Now what about the other ones? I still vote for Kevin Durant for most improved; making the jump from pretty good to almost great is a bigger deal to me than whoever doubled their numbers because their minutes went up significantly. The difference between champions and playoff teams is that champions are led by men who play with that attitude, that ‘I’m King of the World and I’m gonna crush you’re a@#!’ demeanor. Durant has been showing that this season, and it’s going to serve him well when he has a good team around him. Some might want to give it to Paul Milsap, but he really just got more minutes to do what he was already capable of doing. Rajon Rondo has definitely gotten better, but how much of that is due to his teammates? Devin Harris got consistent minutes and more shot opportunities, but I don’t know that he is a better player than he was a year ago. Durant has showed a real change in the quality of his performance, one that transcends minutes and shots. As for the other awards, you guys know the drill: I don’t pick a defensive player of the year, because doing so requires more than I’m willing to do right now. Sixth man? No idea. Lamar Odom was the favorite until he had to start and his game went in the crapper over the last few weeks. No one else has stood out for me. I still like Derrick Rose for rookie of the year; there are a lot of talented guys who have emerged in this year’s class, but he’s the only one leading his team to a playoff spot. Coach of the Year? Give it Mike Brown; the Cavs still don’t look great on paper after Lebron and yet they’re in first. Browm deserves some credit for that.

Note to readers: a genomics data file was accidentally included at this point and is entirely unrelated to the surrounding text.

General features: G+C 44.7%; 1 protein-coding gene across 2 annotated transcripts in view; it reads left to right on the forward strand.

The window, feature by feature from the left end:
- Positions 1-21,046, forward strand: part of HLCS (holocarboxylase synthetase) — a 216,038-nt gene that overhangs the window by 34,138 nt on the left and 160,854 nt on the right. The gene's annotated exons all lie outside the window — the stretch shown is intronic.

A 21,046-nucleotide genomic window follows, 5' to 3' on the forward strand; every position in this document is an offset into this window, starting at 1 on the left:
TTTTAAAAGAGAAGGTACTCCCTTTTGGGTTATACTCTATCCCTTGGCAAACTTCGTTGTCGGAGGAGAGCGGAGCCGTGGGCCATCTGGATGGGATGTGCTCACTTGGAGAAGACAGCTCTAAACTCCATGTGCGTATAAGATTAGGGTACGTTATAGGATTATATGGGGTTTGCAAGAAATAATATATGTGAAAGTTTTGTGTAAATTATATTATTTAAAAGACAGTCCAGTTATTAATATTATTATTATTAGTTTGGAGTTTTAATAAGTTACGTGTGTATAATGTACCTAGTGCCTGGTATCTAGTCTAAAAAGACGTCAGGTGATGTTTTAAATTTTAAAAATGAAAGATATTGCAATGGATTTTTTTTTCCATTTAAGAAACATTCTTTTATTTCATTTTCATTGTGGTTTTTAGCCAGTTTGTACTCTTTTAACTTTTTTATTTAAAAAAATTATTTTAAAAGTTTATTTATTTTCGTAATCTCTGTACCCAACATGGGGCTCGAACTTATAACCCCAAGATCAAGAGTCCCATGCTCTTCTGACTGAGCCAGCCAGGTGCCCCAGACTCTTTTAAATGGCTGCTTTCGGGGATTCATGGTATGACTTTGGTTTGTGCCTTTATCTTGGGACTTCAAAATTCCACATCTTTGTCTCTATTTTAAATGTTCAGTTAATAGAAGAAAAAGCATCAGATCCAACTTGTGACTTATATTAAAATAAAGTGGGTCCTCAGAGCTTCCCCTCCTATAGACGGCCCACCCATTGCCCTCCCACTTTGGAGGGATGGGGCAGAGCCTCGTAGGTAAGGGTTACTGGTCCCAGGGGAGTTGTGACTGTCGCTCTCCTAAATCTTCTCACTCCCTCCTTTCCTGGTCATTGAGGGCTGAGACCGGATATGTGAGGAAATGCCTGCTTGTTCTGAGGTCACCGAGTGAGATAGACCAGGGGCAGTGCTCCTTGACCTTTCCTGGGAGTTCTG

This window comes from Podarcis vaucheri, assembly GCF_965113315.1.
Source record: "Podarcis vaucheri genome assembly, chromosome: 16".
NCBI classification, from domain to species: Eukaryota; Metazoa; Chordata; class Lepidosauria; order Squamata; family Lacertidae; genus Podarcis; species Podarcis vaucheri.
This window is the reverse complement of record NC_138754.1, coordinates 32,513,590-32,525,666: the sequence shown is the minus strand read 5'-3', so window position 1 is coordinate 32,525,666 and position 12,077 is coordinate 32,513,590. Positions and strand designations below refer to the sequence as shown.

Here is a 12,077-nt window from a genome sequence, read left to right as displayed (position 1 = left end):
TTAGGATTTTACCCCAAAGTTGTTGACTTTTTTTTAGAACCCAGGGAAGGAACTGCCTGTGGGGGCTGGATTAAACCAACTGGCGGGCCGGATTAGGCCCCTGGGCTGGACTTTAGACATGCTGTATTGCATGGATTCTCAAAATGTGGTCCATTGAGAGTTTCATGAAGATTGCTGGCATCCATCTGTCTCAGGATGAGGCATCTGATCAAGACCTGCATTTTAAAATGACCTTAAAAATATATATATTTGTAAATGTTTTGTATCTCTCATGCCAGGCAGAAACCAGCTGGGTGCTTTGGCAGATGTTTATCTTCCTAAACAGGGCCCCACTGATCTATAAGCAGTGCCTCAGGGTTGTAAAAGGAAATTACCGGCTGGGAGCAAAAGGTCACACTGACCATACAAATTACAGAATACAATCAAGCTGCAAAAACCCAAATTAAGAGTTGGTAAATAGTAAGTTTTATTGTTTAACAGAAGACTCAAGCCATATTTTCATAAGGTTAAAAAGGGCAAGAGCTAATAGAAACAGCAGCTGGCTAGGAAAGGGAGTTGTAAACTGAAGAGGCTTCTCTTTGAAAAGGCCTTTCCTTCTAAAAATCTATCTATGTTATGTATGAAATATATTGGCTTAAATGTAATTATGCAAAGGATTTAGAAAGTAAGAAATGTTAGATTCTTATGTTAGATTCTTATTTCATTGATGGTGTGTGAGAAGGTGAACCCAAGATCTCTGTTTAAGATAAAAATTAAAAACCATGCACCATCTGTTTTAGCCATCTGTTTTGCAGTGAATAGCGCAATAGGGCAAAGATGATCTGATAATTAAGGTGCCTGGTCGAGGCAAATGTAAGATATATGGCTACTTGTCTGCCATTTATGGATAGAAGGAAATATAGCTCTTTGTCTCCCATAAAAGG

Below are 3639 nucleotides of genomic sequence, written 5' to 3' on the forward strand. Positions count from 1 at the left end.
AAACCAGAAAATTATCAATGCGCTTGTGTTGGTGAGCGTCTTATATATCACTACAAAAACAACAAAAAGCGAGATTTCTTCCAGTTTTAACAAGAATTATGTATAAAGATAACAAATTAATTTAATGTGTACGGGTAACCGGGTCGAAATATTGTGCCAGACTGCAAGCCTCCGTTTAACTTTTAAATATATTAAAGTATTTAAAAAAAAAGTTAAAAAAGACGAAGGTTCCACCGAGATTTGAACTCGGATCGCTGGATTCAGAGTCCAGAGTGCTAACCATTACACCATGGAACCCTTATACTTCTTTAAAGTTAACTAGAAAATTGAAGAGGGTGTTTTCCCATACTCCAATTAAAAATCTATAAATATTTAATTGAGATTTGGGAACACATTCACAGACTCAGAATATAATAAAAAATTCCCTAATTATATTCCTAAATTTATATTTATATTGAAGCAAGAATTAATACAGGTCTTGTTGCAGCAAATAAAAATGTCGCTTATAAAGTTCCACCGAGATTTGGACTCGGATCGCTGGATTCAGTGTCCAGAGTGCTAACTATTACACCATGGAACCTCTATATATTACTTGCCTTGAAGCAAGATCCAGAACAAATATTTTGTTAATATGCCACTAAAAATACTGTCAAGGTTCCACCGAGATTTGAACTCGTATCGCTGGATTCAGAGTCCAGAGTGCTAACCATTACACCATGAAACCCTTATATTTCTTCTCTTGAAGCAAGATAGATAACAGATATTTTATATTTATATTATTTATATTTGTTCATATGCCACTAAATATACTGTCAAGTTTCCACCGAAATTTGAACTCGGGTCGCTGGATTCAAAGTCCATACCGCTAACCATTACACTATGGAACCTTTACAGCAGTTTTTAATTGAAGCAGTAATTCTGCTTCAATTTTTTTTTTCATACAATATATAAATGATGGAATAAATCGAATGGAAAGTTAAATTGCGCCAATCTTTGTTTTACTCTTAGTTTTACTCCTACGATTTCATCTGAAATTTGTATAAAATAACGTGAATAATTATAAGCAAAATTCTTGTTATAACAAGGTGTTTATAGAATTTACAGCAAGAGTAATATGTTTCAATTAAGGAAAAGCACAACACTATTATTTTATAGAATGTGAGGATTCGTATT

The Day of Reckoning

There’s going to be some really bad news this summer for a lot of veteran NBA players who have been making big money over the last ten years. The economic downturn has left a lot of teams in a bad place financially, which means there will be less money to throw around this summer for free agents. This hurts guys looking to cash in for the first time, but it’s really going to hurt the guys who have been in the $10 million and up range for several years and are now going to possibly accept a contract that pays them significantly less. This isn’t your usual grandstanding and phony poor-mouthing by owners and GMs; this is the real thing. There really is less money to throw around; just look at how many potential blockbuster trades were shut down because people didn’t want to take on the extra year or two of salary beyond 2009 that some of the guys have. Vince Carter’s name was thrown around, as were Amare Stoudemire’s and Shaquille O’Neal’s but none of the potential takers wanted to be saddled with two or three more years of $15 million-plus guaranteed. All around the league, big salaries have been avoided like the plague; the one big salaried guy who was traded was Allen Iverson, and that’s only because his contract is up at the end of the season. Iverson, Carlos Boozer, Stephon Marbury, Mike Bibby, and a few others are up for new deals this summer; it’s going to be interesting to see how the economy and the looming free agency of Lebron, Wade, etc. in 2010 depresses the offers that these guys get. We may see them sign one year deals for small money with the hope of an economic rebound next year. Stay tuned.

OK, that’s it for now. Until next time.


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Rob Bonnette